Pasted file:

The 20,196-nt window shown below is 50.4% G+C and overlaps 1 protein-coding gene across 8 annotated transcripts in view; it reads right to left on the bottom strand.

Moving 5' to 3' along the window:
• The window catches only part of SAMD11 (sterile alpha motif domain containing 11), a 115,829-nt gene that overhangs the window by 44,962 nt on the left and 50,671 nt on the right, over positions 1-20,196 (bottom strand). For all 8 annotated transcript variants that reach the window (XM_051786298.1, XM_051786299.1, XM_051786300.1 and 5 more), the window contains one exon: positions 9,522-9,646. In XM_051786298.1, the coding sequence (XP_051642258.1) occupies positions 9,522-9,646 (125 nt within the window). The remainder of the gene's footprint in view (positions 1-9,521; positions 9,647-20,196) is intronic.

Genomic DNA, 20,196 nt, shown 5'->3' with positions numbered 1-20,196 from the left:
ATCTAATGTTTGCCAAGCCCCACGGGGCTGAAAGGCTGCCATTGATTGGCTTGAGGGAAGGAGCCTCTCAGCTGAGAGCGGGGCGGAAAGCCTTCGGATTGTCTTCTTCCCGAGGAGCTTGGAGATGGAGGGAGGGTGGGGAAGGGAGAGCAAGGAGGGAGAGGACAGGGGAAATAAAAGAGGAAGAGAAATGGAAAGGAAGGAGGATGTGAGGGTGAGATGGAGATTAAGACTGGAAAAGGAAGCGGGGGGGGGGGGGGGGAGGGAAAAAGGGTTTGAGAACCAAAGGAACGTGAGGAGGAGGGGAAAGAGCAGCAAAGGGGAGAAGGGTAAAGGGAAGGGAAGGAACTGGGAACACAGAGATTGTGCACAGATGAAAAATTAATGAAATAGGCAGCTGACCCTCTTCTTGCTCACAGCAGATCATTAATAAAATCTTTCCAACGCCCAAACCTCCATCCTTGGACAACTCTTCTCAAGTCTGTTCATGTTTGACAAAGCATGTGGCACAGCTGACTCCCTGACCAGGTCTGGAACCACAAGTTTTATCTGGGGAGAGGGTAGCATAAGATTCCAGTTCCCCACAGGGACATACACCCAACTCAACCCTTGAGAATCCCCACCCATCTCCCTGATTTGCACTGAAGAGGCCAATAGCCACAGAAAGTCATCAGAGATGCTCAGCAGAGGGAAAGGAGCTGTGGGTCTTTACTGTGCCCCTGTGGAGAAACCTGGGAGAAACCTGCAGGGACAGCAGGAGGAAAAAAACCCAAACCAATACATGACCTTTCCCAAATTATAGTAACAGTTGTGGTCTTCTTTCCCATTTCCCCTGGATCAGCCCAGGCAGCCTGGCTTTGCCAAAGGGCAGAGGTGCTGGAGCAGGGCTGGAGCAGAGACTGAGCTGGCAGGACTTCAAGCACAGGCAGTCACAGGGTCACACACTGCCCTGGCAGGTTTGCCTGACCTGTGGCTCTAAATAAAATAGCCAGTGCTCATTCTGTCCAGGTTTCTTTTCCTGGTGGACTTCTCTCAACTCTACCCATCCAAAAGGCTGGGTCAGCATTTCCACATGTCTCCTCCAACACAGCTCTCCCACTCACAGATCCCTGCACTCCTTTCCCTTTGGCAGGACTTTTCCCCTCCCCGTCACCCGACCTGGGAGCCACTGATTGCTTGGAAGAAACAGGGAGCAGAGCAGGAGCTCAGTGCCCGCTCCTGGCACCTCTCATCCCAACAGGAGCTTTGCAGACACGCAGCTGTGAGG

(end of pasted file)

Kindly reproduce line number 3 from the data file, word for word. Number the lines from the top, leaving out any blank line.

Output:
• The window catches only part of SAMD11 (sterile alpha motif domain containing 11), a 115,829-nt gene that overhangs the window by 44,962 nt on the left and 50,671 nt on the right, over positions 1-20,196 (bottom strand). For all 8 annotated transcript variants that reach the window (XM_051786298.1, XM_051786299.1, XM_051786300.1 and 5 more), the window contains one exon: positions 9,522-9,646. In XM_051786298.1, the coding sequence (XP_051642258.1) occupies positions 9,522-9,646 (125 nt within the window). The remainder of the gene's footprint in view (positions 1-9,521; positions 9,647-20,196) is intronic.